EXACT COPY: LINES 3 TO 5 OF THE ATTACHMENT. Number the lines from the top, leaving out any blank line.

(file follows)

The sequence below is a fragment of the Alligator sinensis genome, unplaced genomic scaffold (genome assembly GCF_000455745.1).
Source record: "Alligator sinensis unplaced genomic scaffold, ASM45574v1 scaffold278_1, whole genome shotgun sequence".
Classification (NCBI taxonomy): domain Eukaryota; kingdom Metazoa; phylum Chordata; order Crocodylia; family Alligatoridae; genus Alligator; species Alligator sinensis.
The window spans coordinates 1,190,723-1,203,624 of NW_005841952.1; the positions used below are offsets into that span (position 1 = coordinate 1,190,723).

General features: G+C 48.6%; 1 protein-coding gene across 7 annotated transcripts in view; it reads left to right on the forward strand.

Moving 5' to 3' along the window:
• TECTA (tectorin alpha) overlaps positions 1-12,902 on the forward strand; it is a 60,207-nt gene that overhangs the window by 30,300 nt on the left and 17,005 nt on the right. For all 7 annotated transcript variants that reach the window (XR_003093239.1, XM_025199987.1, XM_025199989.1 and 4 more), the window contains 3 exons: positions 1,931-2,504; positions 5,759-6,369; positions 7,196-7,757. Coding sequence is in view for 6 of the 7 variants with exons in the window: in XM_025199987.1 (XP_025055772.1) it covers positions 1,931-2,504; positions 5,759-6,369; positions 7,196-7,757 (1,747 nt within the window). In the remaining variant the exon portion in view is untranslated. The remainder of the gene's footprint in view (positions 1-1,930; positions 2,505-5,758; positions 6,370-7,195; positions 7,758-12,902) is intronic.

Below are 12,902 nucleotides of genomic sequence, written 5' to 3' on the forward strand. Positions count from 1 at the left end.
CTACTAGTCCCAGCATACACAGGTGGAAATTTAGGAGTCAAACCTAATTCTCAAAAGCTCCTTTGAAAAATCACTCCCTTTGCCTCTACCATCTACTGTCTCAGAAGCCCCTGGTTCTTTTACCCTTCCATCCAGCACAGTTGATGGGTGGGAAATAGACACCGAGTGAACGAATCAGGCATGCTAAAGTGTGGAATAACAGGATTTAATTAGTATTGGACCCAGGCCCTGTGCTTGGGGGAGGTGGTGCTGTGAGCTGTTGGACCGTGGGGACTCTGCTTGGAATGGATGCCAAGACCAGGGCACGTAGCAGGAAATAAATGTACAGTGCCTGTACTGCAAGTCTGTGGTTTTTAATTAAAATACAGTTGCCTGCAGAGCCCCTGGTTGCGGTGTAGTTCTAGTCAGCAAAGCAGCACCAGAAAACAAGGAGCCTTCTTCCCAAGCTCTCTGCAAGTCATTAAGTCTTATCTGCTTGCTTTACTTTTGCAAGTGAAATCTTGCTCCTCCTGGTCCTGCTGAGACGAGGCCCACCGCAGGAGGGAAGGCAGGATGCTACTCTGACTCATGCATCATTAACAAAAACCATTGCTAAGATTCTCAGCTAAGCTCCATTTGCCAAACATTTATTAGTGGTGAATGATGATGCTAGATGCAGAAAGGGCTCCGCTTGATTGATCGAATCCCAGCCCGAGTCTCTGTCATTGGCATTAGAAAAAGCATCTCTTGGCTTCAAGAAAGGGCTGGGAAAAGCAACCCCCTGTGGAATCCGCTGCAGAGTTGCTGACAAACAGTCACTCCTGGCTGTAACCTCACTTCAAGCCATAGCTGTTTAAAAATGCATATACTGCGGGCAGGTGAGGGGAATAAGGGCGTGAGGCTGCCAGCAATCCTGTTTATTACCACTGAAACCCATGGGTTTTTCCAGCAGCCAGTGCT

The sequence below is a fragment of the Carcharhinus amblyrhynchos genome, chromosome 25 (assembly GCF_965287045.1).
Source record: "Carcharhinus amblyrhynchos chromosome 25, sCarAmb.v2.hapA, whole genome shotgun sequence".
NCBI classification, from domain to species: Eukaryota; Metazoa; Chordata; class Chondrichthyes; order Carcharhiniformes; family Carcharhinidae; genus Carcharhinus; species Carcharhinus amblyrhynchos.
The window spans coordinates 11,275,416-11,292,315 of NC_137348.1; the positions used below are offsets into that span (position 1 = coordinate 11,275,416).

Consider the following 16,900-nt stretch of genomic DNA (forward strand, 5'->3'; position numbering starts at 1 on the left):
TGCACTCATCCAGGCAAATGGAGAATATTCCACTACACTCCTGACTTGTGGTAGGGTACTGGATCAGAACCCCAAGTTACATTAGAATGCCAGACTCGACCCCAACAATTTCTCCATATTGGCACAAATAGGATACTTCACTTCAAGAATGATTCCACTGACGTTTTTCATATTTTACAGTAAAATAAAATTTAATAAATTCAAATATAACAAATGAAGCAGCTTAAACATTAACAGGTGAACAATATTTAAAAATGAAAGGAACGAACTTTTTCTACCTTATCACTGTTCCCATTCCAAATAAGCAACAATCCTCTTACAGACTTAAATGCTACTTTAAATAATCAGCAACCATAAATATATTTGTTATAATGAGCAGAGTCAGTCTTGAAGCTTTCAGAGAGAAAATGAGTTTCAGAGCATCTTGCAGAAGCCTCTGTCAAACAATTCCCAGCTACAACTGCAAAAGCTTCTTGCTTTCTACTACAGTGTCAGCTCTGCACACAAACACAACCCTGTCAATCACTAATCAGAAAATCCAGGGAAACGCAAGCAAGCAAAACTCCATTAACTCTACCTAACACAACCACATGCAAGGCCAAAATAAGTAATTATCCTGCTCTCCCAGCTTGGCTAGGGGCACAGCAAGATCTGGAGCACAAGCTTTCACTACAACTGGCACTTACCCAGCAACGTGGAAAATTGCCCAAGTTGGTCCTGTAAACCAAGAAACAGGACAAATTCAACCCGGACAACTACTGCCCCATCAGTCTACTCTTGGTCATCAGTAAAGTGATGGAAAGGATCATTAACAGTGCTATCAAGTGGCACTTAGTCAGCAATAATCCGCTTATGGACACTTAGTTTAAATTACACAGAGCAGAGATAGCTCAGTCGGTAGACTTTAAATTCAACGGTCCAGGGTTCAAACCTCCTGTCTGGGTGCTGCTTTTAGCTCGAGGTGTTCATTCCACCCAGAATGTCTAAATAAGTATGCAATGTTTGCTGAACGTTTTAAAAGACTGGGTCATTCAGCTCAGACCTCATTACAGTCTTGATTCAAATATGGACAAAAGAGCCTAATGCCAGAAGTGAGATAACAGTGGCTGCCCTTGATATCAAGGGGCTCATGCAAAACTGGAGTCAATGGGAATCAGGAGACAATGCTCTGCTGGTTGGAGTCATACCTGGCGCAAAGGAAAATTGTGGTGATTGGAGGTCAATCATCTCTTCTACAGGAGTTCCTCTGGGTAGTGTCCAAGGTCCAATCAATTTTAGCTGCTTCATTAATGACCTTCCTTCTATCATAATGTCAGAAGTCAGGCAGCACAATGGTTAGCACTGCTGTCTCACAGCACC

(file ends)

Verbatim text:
Classification (NCBI taxonomy): domain Eukaryota; kingdom Metazoa; phylum Chordata; order Crocodylia; family Alligatoridae; genus Alligator; species Alligator sinensis.
The window spans coordinates 1,190,723-1,203,624 of NW_005841952.1; the positions used below are offsets into that span (position 1 = coordinate 1,190,723).

General features: G+C 48.6%; 1 protein-coding gene across 7 annotated transcripts in view; it reads left to right on the forward strand.